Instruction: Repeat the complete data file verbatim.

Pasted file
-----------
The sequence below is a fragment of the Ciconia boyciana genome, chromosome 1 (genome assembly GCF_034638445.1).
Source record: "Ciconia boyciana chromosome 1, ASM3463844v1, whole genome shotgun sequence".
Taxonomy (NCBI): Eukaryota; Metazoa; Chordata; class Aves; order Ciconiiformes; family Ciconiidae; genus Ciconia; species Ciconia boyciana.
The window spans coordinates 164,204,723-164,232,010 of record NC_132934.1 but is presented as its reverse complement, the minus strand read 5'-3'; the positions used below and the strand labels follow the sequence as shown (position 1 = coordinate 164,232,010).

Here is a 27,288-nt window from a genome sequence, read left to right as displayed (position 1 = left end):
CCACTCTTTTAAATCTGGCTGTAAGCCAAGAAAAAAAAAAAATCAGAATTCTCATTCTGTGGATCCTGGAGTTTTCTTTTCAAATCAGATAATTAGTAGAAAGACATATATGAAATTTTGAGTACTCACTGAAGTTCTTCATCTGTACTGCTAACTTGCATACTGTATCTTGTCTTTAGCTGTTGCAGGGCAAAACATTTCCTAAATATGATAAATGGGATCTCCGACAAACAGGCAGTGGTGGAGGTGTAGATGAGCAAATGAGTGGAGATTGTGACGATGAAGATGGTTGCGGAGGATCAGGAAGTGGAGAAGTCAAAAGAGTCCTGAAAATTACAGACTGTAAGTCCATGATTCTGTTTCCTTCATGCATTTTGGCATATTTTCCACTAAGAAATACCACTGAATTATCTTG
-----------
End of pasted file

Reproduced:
The sequence below is a fragment of the Ciconia boyciana genome, chromosome 1 (genome assembly GCF_034638445.1).
Source record: "Ciconia boyciana chromosome 1, ASM3463844v1, whole genome shotgun sequence".
Taxonomy (NCBI): Eukaryota; Metazoa; Chordata; class Aves; order Ciconiiformes; family Ciconiidae; genus Ciconia; species Ciconia boyciana.
The window spans coordinates 164,204,723-164,232,010 of record NC_132934.1 but is presented as its reverse complement, the minus strand read 5'-3'; the positions used below and the strand labels follow the sequence as shown (position 1 = coordinate 164,232,010).

Here is a 27,288-nt window from a genome sequence, read left to right as displayed (position 1 = left end):
CCACTCTTTTAAATCTGGCTGTAAGCCAAGAAAAAAAAAAAATCAGAATTCTCATTCTGTGGATCCTGGAGTTTTCTTTTCAAATCAGATAATTAGTAGAAAGACATATATGAAATTTTGAGTACTCACTGAAGTTCTTCATCTGTACTGCTAACTTGCATACTGTATCTTGTCTTTAGCTGTTGCAGGGCAAAACATTTCCTAAATATGATAAATGGGATCTCCGACAAACAGGCAGTGGTGGAGGTGTAGATGAGCAAATGAGTGGAGATTGTGACGATGAAGATGGTTGCGGAGGATCAGGAAGTGGAGAAGTCAAAAGAGTCCTGAAAATTACAGACTGTAAGTCCATGATTCTGTTTCCTTCATGCATTTTGGCATATTTTCCACTAAGAAATACCACTGAATTATCTTG